On Noticing

One of the reasons I love taking pictures is that it helps me notice.  Instead of going full-speed-ahead about my life–checking this thing or the other off my ever growing to-do list and worrying about whether I will ever get caught up–noticing helps me slow down, appreciate interesting things around me, and then I find myself asking questions.  When I watched this caterpillar wiggle its way into a chrysalis, my curiosity about everything related to monarch butterflies became insatiable.  (This incredible process happened in the planter box right outside my classroom.  I was also experimenting with using a macro lens on my phone–as seen in the top two photos–helping me to really look closely and focus carefully.  More on focus to come!)

photo-4 photo-3 photo-5 photo-6

As a result of what I had noticed and photographed, I wanted to know more.  I researched on the web, found and read non-fiction books, watched some incredible videos, talked to people around me, and enjoyed reading some fiction as well (Flight Behavior by Barbara Kingsolver came out at the just the right time for me!).  I think that everyone around me also learned–whether they were interested or not–about monarchs and their life cycle!  But most importantly, this event heightened my noticing behavior.  Everywhere I went, indoors and out of doors, I was noticing: paying attention to patterns, colors, numbers, textures…subtleties in the world around me.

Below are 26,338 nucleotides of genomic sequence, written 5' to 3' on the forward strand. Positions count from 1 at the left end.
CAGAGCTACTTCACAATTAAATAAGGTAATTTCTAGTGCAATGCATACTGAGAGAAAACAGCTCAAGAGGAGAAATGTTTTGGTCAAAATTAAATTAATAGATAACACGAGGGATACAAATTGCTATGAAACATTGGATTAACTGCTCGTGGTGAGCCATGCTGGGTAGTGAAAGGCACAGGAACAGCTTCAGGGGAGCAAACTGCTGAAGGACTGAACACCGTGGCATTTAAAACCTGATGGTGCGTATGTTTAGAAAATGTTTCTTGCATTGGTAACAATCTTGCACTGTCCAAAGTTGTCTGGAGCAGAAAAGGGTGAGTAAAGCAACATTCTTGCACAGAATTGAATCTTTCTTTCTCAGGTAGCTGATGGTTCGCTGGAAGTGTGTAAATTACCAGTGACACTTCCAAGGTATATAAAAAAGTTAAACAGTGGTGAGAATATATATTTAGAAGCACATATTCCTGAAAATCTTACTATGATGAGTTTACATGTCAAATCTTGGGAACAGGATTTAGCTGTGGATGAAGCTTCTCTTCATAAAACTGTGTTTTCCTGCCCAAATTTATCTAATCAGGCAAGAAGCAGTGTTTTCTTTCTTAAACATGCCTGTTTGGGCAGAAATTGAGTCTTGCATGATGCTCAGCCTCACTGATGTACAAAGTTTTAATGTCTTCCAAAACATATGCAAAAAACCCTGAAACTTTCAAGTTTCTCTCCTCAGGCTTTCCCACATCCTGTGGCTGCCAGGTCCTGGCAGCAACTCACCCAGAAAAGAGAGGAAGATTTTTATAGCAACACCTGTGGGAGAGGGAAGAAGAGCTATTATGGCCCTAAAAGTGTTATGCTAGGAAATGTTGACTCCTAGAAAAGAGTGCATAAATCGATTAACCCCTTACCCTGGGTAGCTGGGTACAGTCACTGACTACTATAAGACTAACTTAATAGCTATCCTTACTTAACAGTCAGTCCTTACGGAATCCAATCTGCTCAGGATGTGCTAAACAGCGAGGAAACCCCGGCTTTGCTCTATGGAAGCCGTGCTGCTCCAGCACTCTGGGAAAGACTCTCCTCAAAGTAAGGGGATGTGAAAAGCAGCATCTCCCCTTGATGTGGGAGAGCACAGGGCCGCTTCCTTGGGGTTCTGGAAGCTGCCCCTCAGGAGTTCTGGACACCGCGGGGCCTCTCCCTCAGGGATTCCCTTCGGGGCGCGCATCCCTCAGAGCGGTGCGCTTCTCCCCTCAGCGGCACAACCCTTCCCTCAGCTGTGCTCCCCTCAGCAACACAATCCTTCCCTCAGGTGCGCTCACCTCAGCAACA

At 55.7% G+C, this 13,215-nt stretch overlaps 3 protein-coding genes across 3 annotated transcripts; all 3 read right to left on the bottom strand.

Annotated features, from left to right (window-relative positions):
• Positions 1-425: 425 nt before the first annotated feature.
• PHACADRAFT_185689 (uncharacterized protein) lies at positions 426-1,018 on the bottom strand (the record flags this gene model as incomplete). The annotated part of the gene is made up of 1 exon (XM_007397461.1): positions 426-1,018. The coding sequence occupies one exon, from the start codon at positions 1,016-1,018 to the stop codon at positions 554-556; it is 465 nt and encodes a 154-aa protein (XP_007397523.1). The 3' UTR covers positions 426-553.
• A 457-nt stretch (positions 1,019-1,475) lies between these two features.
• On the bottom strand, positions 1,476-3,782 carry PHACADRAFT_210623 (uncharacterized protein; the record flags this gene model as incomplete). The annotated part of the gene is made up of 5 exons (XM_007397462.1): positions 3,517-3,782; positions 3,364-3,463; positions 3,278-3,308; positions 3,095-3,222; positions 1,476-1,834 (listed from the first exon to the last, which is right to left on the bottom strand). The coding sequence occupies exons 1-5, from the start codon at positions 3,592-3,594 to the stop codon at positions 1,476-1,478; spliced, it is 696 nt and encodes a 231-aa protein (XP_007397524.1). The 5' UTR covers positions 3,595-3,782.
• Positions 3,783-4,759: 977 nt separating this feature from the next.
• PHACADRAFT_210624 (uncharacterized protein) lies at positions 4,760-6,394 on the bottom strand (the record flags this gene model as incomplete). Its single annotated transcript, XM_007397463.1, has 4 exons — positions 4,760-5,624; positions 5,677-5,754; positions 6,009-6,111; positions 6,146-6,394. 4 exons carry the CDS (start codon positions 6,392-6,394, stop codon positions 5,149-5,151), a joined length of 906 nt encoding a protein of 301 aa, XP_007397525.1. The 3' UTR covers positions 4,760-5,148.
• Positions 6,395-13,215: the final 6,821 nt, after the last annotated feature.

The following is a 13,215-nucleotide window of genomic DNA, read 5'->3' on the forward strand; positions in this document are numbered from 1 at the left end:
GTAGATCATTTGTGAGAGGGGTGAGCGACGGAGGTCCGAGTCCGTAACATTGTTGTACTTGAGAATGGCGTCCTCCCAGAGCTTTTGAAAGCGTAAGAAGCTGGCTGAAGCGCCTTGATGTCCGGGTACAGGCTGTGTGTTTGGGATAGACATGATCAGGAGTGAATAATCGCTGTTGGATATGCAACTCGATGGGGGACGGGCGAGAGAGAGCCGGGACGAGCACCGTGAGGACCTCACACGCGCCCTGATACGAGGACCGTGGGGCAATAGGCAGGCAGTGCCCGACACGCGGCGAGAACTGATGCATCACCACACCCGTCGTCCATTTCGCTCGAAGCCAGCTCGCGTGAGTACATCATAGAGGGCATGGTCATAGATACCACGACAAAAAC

This article a friend of mine who works at the San Diego Natural History Museum referred me to reminded me of the importance of noticing–not just for me, but also for my students.  My favorite question to my students is always, “What do you notice?”  I ask that about text, about songs, about pictures, about math and science and social studies…about just about everything!

And even though we do a lot of noticing, I wonder if there is enough time in schools for noticing, for curiosity, for inquiring into things that are interesting.  As I photograph and write my way through the summer, I will also be thinking about that question–and the actions that I will take to make sure my students have ample opportunity to notice as part of their learning experience.  What do you do to help yourself (and the young people around you) notice?

8 thoughts on “On Noticing

  1. Cynthia

    Hey Kim. I am now following you on your blog. Your pictures of this caterpillar are beautiful. I miss so much of nature’s beauty because I don’t take the time to sit back and enjoy it! So now I am going to enjoy nature through your eyes and your lenses.

    1. Kim Douillard

      Thanks Jaap. Curiosity is definitely something I value–I believe it is key to learning. There is a great conversation going on at your blog. Issues of access and participation and the constraints of the tools we choose to use.

  2. Pingback: Being Intentional | Thinking Through My Lens

  3. tomnewpaltz

    Hi Kim – I love this post. I know that I’m late to the game. Your photographs reflect your noticing and I appreciate how your are linking the other things/inspirations that ripple from your noticing and how that, in turn, informs how others in your network may experience or notice new things, etc. TOM


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